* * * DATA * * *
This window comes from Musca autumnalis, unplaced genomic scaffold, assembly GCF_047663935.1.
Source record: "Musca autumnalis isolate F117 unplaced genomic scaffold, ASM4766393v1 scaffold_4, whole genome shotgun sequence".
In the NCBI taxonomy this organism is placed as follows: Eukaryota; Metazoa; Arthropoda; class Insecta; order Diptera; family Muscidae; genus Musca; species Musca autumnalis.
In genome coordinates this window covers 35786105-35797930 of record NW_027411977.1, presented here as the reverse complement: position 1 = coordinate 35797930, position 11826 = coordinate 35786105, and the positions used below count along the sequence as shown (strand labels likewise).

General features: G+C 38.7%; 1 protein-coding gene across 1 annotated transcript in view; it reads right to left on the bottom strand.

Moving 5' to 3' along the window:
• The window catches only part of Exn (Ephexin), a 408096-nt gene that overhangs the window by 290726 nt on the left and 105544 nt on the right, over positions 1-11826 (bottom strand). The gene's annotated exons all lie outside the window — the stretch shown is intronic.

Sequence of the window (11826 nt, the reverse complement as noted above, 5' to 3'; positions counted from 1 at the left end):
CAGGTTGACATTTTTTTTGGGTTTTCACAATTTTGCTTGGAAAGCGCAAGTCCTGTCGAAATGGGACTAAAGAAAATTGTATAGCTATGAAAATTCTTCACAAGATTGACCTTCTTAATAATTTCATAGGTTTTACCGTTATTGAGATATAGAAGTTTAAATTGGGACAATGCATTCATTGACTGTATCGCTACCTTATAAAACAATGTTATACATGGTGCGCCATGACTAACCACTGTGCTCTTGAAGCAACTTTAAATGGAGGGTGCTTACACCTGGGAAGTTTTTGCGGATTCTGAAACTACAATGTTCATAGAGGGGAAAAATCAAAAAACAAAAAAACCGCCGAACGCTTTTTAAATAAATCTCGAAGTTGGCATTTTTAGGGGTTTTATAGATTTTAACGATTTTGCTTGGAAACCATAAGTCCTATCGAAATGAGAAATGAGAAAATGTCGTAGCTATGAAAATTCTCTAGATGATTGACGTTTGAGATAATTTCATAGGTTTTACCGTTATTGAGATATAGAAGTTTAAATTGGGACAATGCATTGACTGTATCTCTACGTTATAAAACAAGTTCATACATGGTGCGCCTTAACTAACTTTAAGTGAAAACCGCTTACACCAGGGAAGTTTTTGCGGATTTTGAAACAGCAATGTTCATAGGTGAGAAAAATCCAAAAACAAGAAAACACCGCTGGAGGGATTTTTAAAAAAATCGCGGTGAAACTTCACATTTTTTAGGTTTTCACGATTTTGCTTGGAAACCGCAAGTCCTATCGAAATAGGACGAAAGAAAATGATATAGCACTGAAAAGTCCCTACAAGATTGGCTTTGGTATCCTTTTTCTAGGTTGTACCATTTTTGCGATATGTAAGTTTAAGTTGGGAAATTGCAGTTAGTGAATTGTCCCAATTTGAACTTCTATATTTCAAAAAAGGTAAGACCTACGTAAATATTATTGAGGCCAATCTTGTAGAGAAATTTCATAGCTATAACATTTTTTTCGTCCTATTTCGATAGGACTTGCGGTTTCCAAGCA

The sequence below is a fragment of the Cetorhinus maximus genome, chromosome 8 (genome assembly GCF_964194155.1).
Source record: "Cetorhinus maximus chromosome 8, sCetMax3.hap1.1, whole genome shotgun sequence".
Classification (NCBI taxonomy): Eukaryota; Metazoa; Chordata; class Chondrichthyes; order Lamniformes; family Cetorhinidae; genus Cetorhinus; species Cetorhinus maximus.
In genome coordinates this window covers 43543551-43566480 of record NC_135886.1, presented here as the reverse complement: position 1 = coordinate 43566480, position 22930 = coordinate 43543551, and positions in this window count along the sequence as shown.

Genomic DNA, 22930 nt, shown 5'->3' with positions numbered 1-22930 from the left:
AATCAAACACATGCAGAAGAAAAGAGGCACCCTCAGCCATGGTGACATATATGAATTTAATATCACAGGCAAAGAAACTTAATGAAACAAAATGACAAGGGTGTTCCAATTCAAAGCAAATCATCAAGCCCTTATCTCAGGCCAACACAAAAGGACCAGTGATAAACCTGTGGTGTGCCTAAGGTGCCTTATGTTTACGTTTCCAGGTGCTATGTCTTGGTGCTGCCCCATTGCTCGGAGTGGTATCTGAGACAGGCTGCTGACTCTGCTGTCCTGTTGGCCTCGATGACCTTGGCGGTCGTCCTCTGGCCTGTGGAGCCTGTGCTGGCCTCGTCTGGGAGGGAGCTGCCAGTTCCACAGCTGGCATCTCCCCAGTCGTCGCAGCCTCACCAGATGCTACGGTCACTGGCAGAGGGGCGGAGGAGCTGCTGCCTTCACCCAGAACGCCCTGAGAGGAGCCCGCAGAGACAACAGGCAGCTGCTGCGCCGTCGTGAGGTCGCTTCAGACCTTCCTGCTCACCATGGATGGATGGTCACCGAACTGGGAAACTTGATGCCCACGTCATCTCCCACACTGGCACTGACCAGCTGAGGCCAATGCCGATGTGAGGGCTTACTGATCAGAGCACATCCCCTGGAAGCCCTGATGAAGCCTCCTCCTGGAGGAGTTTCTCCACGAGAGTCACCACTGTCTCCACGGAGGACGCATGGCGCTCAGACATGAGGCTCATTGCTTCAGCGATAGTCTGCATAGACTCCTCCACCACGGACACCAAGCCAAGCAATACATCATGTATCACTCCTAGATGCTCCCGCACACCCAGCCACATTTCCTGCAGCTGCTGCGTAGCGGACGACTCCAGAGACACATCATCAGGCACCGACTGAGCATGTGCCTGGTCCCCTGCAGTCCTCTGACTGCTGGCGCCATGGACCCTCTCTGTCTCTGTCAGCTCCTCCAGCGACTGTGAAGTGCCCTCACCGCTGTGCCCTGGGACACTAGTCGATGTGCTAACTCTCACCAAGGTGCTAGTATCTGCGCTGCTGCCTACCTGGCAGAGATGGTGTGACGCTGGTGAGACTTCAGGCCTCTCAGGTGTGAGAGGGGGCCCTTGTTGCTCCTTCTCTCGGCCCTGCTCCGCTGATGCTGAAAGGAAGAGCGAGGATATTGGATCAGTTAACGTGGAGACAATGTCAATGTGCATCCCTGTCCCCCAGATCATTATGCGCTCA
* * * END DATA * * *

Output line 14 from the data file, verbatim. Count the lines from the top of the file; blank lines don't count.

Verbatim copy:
Genomic DNA, 22930 nt, shown 5'->3' with positions numbered 1-22930 from the left: